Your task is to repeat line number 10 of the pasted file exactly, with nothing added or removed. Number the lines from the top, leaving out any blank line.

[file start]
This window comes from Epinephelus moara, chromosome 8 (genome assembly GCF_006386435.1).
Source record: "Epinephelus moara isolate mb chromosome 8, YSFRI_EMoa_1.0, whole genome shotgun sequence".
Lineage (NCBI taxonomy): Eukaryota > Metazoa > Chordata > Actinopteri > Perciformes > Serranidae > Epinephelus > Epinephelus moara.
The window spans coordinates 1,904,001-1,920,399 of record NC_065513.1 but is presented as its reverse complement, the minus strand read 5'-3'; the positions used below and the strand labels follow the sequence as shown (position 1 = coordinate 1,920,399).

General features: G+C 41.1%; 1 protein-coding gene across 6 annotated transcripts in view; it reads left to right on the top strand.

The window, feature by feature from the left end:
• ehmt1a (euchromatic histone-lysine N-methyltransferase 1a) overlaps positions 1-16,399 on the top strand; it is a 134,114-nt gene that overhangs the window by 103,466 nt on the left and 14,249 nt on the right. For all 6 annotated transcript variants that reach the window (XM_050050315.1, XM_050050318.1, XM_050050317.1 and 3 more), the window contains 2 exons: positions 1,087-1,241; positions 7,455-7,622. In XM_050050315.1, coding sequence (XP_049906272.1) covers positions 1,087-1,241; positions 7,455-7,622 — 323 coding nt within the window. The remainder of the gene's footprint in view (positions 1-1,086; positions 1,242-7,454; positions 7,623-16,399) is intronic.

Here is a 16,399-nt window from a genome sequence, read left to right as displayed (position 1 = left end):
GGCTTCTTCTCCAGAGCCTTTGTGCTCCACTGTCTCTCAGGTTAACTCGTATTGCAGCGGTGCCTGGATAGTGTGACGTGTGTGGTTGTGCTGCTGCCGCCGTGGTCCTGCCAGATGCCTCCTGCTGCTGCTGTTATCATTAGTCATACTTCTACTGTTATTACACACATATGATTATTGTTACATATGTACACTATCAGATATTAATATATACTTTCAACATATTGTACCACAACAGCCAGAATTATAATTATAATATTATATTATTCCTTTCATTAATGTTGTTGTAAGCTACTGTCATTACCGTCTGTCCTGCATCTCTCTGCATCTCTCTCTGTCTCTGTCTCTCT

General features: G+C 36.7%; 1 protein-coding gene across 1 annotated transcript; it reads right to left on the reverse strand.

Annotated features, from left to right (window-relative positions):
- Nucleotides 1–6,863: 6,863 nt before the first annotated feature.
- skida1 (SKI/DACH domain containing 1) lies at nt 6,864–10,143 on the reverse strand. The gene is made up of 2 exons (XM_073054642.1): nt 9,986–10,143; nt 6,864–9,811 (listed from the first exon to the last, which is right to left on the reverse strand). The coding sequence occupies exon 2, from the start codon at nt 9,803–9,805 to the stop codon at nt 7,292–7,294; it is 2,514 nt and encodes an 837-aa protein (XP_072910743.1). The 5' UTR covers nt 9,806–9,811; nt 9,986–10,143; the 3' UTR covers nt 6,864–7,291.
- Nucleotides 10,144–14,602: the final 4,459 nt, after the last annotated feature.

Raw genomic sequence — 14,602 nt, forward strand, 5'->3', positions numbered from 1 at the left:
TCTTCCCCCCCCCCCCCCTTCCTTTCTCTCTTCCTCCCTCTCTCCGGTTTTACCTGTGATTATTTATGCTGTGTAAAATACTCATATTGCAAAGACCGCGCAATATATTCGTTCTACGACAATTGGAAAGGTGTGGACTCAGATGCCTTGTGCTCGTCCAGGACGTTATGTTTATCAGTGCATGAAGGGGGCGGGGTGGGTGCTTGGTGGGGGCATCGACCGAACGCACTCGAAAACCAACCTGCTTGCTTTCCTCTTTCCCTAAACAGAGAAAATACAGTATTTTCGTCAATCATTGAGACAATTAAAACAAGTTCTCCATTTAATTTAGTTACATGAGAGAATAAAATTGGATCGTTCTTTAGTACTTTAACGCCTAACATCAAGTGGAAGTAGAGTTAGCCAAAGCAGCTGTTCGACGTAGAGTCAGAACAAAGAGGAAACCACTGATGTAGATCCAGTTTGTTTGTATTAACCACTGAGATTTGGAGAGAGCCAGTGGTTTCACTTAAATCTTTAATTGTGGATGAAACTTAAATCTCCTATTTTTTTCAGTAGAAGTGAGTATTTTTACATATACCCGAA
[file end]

General features: G+C 36.7%; 1 protein-coding gene across 1 annotated transcript; it reads right to left on the reverse strand.